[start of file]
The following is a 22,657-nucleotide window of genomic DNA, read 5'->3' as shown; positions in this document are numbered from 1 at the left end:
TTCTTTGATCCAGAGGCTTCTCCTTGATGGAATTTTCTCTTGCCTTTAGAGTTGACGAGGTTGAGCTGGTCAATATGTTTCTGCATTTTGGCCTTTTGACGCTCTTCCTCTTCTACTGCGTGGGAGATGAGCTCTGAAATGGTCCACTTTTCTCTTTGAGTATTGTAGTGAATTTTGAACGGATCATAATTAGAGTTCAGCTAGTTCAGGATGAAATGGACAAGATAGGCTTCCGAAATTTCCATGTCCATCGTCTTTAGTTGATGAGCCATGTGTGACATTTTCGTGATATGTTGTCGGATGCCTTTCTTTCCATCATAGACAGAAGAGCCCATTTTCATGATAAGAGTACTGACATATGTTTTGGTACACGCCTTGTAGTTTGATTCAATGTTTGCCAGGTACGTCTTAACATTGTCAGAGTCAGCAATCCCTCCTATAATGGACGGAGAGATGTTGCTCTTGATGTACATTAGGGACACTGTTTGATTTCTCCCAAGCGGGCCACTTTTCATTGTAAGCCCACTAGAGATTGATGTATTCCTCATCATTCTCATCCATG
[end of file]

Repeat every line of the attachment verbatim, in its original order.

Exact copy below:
The following is a 22,657-nucleotide window of genomic DNA, read 5'->3' as shown; positions in this document are numbered from 1 at the left end:
TTCTTTGATCCAGAGGCTTCTCCTTGATGGAATTTTCTCTTGCCTTTAGAGTTGACGAGGTTGAGCTGGTCAATATGTTTCTGCATTTTGGCCTTTTGACGCTCTTCCTCTTCTACTGCGTGGGAGATGAGCTCTGAAATGGTCCACTTTTCTCTTTGAGTATTGTAGTGAATTTTGAACGGATCATAATTAGAGTTCAGCTAGTTCAGGATGAAATGGACAAGATAGGCTTCCGAAATTTCCATGTCCATCGTCTTTAGTTGATGAGCCATGTGTGACATTTTCGTGATATGTTGTCGGATGCCTTTCTTTCCATCATAGACAGAAGAGCCCATTTTCATGATAAGAGTACTGACATATGTTTTGGTACACGCCTTGTAGTTTGATTCAATGTTTGCCAGGTACGTCTTAACATTGTCAGAGTCAGCAATCCCTCCTATAATGGACGGAGAGATGTTGCTCTTGATGTACATTAGGGACACTGTTTGATTTCTCCCAAGCGGGCCACTTTTCATTGTAAGCCCACTAGAGATTGATGTATTCCTCATCATTCTCATCCATG